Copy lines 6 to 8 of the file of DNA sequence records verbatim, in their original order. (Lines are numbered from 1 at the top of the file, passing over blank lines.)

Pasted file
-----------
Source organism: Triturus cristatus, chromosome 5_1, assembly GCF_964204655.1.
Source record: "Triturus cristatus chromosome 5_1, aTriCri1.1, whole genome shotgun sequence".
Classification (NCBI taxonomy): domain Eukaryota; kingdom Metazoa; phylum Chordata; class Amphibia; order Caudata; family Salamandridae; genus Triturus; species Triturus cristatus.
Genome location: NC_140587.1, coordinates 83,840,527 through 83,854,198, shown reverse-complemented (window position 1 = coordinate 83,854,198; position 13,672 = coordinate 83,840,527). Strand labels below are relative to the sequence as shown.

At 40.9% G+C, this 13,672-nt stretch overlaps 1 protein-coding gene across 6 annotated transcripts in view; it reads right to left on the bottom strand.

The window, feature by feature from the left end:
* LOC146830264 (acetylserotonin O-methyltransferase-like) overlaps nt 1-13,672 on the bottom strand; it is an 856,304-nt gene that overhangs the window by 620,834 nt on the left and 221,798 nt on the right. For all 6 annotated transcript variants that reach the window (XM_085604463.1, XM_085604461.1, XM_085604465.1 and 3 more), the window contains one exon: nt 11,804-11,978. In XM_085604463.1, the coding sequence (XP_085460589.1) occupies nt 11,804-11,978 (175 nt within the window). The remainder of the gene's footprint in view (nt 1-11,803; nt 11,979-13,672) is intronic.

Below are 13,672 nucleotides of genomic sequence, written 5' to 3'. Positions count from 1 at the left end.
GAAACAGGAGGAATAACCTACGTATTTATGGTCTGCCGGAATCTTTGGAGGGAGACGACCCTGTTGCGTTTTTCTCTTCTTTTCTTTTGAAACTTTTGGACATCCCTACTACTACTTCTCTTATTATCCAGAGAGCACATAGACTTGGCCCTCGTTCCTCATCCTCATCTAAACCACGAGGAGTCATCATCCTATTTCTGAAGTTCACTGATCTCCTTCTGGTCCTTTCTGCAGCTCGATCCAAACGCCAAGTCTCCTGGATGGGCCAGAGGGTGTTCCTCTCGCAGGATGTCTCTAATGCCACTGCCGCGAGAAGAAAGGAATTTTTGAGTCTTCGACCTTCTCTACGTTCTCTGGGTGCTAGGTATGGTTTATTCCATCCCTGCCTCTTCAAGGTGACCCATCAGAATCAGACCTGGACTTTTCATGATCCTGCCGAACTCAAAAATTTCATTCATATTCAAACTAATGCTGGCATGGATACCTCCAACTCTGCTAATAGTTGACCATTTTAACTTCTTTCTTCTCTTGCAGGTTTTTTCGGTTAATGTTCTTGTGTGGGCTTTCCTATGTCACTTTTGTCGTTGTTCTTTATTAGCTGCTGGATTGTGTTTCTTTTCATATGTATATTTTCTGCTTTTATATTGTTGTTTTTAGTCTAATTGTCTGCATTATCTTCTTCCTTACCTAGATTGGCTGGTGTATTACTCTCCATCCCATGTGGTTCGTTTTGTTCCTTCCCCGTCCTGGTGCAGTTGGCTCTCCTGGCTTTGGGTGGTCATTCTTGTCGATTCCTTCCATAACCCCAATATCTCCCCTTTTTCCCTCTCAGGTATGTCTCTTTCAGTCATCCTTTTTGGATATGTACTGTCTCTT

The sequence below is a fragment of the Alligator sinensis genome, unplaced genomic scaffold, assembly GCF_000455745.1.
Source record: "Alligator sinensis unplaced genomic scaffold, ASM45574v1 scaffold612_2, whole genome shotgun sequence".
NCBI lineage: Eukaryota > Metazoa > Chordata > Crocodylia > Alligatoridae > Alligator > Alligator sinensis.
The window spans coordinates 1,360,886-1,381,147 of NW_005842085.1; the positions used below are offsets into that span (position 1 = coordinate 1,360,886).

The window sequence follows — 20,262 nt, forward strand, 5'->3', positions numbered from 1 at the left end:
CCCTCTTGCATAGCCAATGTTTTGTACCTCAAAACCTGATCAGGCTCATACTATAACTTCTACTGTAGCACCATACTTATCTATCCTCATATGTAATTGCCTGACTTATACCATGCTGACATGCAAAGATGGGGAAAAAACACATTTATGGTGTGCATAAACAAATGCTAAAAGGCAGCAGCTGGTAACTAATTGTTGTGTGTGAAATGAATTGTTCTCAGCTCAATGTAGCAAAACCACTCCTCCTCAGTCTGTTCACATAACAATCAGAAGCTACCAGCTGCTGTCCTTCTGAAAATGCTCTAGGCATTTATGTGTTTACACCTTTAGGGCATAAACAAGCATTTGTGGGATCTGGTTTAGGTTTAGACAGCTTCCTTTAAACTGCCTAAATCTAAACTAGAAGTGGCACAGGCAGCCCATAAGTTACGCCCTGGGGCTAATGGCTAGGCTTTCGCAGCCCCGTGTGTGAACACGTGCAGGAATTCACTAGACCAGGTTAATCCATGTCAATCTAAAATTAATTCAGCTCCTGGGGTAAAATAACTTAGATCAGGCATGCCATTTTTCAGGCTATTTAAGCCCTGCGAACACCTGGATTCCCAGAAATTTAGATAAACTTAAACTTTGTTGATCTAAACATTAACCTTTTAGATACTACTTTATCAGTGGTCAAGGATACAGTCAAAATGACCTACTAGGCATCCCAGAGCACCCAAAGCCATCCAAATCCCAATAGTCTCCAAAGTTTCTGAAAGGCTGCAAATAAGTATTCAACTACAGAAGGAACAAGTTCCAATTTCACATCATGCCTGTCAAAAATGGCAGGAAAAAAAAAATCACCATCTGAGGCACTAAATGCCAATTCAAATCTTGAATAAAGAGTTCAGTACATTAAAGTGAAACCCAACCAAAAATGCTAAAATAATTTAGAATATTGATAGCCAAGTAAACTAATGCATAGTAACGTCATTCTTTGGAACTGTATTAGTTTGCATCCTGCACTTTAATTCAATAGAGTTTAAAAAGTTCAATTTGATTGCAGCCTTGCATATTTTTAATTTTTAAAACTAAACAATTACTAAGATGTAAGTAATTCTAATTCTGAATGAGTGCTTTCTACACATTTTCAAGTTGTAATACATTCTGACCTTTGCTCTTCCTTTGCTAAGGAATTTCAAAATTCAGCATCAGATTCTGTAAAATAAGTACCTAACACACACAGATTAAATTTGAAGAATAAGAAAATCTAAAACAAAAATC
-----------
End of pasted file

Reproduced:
The window, feature by feature from the left end:
* LOC146830264 (acetylserotonin O-methyltransferase-like) overlaps nt 1-13,672 on the bottom strand; it is an 856,304-nt gene that overhangs the window by 620,834 nt on the left and 221,798 nt on the right. For all 6 annotated transcript variants that reach the window (XM_085604463.1, XM_085604461.1, XM_085604465.1 and 3 more), the window contains one exon: nt 11,804-11,978. In XM_085604463.1, the coding sequence (XP_085460589.1) occupies nt 11,804-11,978 (175 nt within the window). The remainder of the gene's footprint in view (nt 1-11,803; nt 11,979-13,672) is intronic.

Below are 13,672 nucleotides of genomic sequence, written 5' to 3'. Positions count from 1 at the left end.